In order to register as a job seeker, you must be a citizen of an EU or EEA country or Switzerland, a member of their family, or you must have a residence permit. If your residence permit states that you may only work for one specific employer, you cannot register as a job seeker. Other restrictions entered in the residence permit, such as permission to work in a specific sector, do not prevent you from registering as a job seeker.

Once you have registered as a job seeker, you may be entitled to unemployment security if

  • you are ready to apply for and accept full-time work,
  • you are ready to participate in services promoting employment and integration, and
  • you have work experience in Finland.

In order to be entitled to unemployment security, you must participate in the initial assessment and in the services agreed upon in your plan, such as integration training.

You are not entitled to unemployment security if you are a full-time student or you cannot accept full-time work, for example because of caring for a child. Your activities as an entrepreneur may also have an impact on receiving an unemployment benefit.

If you have joined an unemployment fund and the employment condition is met, the unemployment fund pays the unemployment benefit. If you are not a member of an unemployment fund or the employment condition is not met, the unemployment benefit is paid by Kela. You can also apply for a labour market subsidy from Kela if you do not yet have enough work experience in Finland. Please note, however, that you cannot receive a labour market subsidy if you have a temporary B residence permit. In addition to this, you may be entitled to social assistance applied for from Kela.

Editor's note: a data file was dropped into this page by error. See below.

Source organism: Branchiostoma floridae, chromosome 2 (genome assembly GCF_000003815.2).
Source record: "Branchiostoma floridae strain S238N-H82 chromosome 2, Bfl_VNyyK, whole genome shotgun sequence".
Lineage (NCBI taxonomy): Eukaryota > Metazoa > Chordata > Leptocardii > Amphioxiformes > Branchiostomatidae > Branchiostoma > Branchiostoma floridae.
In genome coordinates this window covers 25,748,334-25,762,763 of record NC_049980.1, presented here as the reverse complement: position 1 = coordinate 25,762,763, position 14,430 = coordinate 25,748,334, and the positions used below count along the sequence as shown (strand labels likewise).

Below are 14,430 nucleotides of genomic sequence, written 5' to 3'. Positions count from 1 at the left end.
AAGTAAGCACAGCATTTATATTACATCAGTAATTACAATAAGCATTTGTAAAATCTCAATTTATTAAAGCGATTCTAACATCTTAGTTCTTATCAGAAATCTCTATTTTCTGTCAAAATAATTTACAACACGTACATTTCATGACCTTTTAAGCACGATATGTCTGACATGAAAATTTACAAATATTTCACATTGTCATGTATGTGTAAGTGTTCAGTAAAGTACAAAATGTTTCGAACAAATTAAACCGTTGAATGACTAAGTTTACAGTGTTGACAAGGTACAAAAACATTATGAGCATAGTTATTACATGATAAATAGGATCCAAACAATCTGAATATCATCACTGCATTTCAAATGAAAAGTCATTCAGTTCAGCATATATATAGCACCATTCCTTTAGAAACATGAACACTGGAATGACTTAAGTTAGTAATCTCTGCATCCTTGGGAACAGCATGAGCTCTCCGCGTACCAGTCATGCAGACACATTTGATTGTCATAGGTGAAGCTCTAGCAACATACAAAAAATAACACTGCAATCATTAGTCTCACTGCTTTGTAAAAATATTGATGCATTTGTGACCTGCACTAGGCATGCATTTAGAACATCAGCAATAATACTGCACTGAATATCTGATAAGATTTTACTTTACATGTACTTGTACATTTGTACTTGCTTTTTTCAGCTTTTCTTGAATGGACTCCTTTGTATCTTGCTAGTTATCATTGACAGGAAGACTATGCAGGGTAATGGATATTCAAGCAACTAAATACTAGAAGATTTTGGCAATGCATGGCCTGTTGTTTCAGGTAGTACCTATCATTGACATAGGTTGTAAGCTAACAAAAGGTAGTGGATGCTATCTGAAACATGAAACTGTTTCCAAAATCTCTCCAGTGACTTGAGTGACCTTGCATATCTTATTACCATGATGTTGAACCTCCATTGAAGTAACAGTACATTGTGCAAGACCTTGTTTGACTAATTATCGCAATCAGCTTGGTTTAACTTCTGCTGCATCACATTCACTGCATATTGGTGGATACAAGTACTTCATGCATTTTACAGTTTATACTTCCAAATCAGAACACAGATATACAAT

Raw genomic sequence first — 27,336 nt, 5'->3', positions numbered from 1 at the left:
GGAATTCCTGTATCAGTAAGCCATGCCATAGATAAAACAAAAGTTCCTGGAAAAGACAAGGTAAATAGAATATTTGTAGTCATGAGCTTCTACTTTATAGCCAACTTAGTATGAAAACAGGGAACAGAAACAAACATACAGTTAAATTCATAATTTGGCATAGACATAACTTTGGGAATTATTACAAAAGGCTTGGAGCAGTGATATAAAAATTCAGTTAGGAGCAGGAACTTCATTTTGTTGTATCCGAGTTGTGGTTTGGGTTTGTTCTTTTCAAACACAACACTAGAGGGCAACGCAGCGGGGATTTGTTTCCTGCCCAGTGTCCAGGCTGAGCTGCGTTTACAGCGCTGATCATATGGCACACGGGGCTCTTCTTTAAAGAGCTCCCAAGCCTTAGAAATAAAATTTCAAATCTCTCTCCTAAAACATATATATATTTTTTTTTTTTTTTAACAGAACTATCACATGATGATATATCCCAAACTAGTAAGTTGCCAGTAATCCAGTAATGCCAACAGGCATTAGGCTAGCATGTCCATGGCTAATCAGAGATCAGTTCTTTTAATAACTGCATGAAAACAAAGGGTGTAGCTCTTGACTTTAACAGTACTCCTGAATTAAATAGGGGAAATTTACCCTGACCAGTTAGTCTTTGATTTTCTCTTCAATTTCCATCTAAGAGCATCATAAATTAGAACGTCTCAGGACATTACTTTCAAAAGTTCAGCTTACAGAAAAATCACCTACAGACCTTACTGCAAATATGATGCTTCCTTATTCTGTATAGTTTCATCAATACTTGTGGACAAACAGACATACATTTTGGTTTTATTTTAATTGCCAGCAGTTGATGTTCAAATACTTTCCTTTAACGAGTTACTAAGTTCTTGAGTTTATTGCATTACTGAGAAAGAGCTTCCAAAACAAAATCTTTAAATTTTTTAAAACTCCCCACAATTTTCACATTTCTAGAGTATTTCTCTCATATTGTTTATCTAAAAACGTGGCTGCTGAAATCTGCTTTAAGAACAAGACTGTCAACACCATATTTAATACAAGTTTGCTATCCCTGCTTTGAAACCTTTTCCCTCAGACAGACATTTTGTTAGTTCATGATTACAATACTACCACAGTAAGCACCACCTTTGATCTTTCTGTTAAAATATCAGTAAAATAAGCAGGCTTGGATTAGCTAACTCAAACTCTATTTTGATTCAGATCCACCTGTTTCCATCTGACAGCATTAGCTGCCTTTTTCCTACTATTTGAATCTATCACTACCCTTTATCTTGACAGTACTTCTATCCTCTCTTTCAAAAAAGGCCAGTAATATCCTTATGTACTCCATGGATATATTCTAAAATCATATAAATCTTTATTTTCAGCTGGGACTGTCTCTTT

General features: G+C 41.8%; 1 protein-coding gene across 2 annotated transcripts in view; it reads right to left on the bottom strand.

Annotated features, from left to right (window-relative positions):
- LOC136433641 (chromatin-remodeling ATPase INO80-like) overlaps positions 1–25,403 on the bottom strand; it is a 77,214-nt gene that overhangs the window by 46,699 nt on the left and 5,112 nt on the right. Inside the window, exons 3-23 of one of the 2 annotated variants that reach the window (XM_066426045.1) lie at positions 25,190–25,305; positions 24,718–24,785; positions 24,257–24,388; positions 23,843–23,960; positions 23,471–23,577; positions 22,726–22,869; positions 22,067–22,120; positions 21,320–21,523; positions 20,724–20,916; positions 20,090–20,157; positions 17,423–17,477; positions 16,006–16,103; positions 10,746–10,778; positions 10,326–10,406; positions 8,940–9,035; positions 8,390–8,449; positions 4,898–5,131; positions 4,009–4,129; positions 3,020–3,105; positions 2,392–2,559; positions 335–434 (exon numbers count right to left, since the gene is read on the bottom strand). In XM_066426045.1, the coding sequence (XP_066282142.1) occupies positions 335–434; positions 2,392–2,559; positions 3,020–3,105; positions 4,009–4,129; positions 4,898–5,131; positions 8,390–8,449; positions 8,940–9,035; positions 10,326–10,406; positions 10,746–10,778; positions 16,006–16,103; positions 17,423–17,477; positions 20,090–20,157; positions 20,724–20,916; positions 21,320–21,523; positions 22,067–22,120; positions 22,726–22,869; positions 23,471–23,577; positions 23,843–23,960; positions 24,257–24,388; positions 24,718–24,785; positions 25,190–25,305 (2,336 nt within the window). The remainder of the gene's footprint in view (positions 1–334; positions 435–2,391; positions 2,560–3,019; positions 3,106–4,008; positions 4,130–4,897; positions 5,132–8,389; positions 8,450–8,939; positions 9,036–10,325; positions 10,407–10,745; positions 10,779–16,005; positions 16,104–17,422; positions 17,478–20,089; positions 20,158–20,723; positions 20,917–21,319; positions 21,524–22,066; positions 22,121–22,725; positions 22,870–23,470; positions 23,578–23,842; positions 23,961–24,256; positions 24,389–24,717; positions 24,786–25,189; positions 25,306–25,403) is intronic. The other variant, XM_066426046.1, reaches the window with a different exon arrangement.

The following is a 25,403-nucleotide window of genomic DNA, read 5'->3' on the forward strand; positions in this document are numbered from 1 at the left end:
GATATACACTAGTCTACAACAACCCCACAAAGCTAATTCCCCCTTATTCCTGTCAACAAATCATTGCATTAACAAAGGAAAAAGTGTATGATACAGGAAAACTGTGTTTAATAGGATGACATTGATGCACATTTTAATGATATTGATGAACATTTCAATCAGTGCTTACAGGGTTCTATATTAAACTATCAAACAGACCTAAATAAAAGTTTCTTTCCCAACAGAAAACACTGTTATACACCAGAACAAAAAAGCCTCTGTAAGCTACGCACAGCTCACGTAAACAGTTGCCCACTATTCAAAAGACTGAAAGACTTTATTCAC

Whether or not you are entitled to Finnish social security is also a factor in determining your right to unemployment security. Kela makes decisions on the right to Finnish social security.

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Register as a job seeker

You can easily register as an unemployed job seeker in the E-services of TE services.

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If your employer has been declared bankrupt or, for some other reason, cannot pay your salary, you can apply for unpaid pay or other payments as pay security.